1CAT CTF Write-ups (Մաս #1) — — Granny, MorisoCodvoram, Quack
Ահա, երկար սպասումից հետո հրապարակում ենք 1CAT CTF մրցույթի մասնակիցների կողմից գրված խնդիրների լուծումները։ Այս մասում Granny, MorisoCodvoram և Quack թասքերի լուծումներն են՝ գրված uxtankyun թիմի անդամների կողմից, ովքեր մրցույթում զբաղեցրին 2-րդ տեղը։
Մաս #2֊ը՝ շուտով․․․․․
# Team name: uxtankyun
1. First, we found routes /db /source /flag using DIRP tool.
3. We authenticated with username test and password 240610708 then accessed the /db route and got the admin username Super_Admin1337.
4. The next big insight was that instead of trying to figure out how to make a request to the server vrom 127.0.0.1 we needed to focus on the other side of the condition.
The trick was to pass superadmin value as an array, that way sqlite query would complete just fine however the condition would fail and authorize us.
5. There is no need to pass password check because it is possible to obtain authenticated user with first call to /grandma and save the admin user with second call.
6. Finally, we use /flag route to get the flag.
# Team name: uxtankyun
The problem stated
```https://files.2020.ctf.cyhub.am/static/—. -. — . . — — .. — — … — ```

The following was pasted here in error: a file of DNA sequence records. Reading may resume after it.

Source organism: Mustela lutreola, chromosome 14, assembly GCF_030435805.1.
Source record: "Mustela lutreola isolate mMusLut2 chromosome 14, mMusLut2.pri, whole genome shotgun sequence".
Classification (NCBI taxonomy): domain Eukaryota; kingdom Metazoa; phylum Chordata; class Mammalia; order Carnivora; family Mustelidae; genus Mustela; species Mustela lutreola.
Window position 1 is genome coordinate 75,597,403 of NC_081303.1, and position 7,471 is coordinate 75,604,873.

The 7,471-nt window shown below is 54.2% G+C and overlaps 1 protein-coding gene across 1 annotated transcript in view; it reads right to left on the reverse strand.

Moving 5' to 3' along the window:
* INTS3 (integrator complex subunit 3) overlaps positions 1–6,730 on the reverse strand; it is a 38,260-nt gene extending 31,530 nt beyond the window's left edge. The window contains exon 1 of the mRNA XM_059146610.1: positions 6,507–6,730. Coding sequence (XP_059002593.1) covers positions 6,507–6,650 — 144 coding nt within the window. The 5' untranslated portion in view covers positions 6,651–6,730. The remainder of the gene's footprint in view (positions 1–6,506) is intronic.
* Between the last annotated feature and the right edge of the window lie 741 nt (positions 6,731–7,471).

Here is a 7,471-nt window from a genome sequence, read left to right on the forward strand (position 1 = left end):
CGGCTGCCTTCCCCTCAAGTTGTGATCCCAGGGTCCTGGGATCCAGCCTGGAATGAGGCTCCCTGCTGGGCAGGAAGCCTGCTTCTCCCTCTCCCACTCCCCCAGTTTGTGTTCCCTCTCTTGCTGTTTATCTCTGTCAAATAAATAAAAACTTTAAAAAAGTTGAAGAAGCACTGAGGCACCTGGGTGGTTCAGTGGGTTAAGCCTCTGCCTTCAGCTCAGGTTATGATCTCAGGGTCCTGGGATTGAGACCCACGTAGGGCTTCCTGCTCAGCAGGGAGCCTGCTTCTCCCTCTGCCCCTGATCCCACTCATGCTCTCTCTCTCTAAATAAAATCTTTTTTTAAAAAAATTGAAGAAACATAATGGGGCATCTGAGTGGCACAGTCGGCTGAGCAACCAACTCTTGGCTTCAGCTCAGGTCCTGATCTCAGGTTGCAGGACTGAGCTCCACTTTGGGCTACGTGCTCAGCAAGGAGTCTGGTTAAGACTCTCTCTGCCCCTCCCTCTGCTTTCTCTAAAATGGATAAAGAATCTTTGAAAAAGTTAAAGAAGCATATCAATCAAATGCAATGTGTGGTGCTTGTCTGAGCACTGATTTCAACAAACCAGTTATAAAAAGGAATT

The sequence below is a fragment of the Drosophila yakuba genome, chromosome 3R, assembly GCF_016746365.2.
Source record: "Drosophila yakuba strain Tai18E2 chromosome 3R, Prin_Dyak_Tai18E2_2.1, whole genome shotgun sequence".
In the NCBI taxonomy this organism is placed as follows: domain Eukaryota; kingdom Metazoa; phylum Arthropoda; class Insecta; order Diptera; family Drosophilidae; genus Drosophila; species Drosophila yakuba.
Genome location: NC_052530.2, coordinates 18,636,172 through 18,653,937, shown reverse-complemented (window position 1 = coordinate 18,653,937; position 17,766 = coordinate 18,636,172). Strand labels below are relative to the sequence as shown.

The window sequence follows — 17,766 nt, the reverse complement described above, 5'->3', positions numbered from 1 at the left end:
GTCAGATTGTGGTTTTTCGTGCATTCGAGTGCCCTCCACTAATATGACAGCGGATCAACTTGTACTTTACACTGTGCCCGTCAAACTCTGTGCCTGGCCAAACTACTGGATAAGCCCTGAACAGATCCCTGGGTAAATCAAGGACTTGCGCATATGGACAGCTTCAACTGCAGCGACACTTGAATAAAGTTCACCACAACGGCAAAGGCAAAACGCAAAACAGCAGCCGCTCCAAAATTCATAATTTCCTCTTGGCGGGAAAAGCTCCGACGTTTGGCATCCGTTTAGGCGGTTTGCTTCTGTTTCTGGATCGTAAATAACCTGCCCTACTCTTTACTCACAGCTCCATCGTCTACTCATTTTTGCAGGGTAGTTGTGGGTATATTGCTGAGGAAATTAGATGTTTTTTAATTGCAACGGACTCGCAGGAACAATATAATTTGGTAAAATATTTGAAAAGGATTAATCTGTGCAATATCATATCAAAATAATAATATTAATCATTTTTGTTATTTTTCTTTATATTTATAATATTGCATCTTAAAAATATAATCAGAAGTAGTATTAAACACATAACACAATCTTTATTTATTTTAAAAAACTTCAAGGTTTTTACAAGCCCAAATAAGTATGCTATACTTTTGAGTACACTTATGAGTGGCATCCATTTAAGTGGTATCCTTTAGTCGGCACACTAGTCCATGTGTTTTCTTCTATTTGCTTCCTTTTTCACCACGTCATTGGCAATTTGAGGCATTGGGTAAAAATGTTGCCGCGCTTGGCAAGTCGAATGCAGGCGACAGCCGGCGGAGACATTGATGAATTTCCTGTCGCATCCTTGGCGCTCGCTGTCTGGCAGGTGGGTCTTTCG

So combining the url and the title of the problem it is pretty obvious that we are dealing with morse code here.
Decoding it was easy but a bit tricky.
We found a website that could decode it to “GNG123” which looked very promising.
Notice that dashes don’t use the regular ascii ‘-’ they use utf-8 character with key codes 8212 and 8211.
It was weird and threw us of the scent for a minute.
After trying a few different variations of the url we were about to give up on the problem and move on, when we noticed something very weird while working on another problem; the robots.txt file of another url (`https://ctf.cyhub.am/robots.txt`) contains `Disallow: / — . -. — . . — — .. — — … — ` this line. Looks very much like our code. The url in fact contained a picture of no one other than Morse himself.
The image was black and white and obviously edited in some way.
Finding the image was very good news and we thought that the worst was behind us.
We set out to try different steganography techniques on the image.
We were sure that `steghide` will reveal something using the code `GNG123` because why else would we be given a code like that?
Well we did not have much luck there and `steghide` did absolutely nothing.
After trying some 20 other steganography tools without any results, we tried analyzing the image by hand.
Using python we figured out that the image was in fact pure black and white and did not contain any colors but black, white, and levels of gray. Levels of gray were weird because inspecting the image you could see that sides were edited with a brush tool. We thought that this was a clue but it was not, not at all.
We thought that maybe the areas under the brush were markers for a qr code and we needed to restore those in order to be able to decode the image. The pixels on the image would be too small for a qr, however, we found on the internet that you could actually encode images of any pixel size in a qr code, since the decoder looks only at markers in the corners for size.